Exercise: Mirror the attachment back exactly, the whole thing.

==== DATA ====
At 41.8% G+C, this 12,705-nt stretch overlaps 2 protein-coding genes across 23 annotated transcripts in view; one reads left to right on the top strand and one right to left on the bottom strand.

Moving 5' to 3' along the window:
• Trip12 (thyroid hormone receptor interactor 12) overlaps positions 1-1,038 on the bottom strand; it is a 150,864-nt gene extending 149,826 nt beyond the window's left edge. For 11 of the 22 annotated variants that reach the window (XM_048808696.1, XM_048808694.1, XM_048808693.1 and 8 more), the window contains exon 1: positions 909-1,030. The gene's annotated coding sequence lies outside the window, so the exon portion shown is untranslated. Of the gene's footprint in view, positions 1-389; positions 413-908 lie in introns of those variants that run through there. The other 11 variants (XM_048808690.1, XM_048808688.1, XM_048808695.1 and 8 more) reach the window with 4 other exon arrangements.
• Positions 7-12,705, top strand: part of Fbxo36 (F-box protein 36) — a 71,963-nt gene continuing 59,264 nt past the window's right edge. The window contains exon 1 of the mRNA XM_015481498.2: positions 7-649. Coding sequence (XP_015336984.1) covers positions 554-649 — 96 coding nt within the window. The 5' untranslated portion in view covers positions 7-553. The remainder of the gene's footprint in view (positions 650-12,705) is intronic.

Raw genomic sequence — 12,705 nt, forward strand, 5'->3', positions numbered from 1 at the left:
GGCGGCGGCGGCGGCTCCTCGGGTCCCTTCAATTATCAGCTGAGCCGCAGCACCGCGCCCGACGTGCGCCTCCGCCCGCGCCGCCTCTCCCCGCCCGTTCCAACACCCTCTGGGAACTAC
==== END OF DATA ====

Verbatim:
At 41.8% G+C, this 12,705-nt stretch overlaps 2 protein-coding genes across 23 annotated transcripts in view; one reads left to right on the top strand and one right to left on the bottom strand.

Moving 5' to 3' along the window:
• Trip12 (thyroid hormone receptor interactor 12) overlaps positions 1-1,038 on the bottom strand; it is a 150,864-nt gene extending 149,826 nt beyond the window's left edge. For 11 of the 22 annotated variants that reach the window (XM_048808696.1, XM_048808694.1, XM_048808693.1 and 8 more), the window contains exon 1: positions 909-1,030. The gene's annotated coding sequence lies outside the window, so the exon portion shown is untranslated. Of the gene's footprint in view, positions 1-389; positions 413-908 lie in introns of those variants that run through there. The other 11 variants (XM_048808690.1, XM_048808688.1, XM_048808695.1 and 8 more) reach the window with 4 other exon arrangements.
• Positions 7-12,705, top strand: part of Fbxo36 (F-box protein 36) — a 71,963-nt gene continuing 59,264 nt past the window's right edge. The window contains exon 1 of the mRNA XM_015481498.2: positions 7-649. Coding sequence (XP_015336984.1) covers positions 554-649 — 96 coding nt within the window. The 5' untranslated portion in view covers positions 7-553. The remainder of the gene's footprint in view (positions 650-12,705) is intronic.

Raw genomic sequence — 12,705 nt, forward strand, 5'->3', positions numbered from 1 at the left:
GGCGGCGGCGGCGGCTCCTCGGGTCCCTTCAATTATCAGCTGAGCCGCAGCACCGCGCCCGACGTGCGCCTCCGCCCGCGCCGCCTCTCCCCGCCCGTTCCAACACCCTCTGGGAACTAC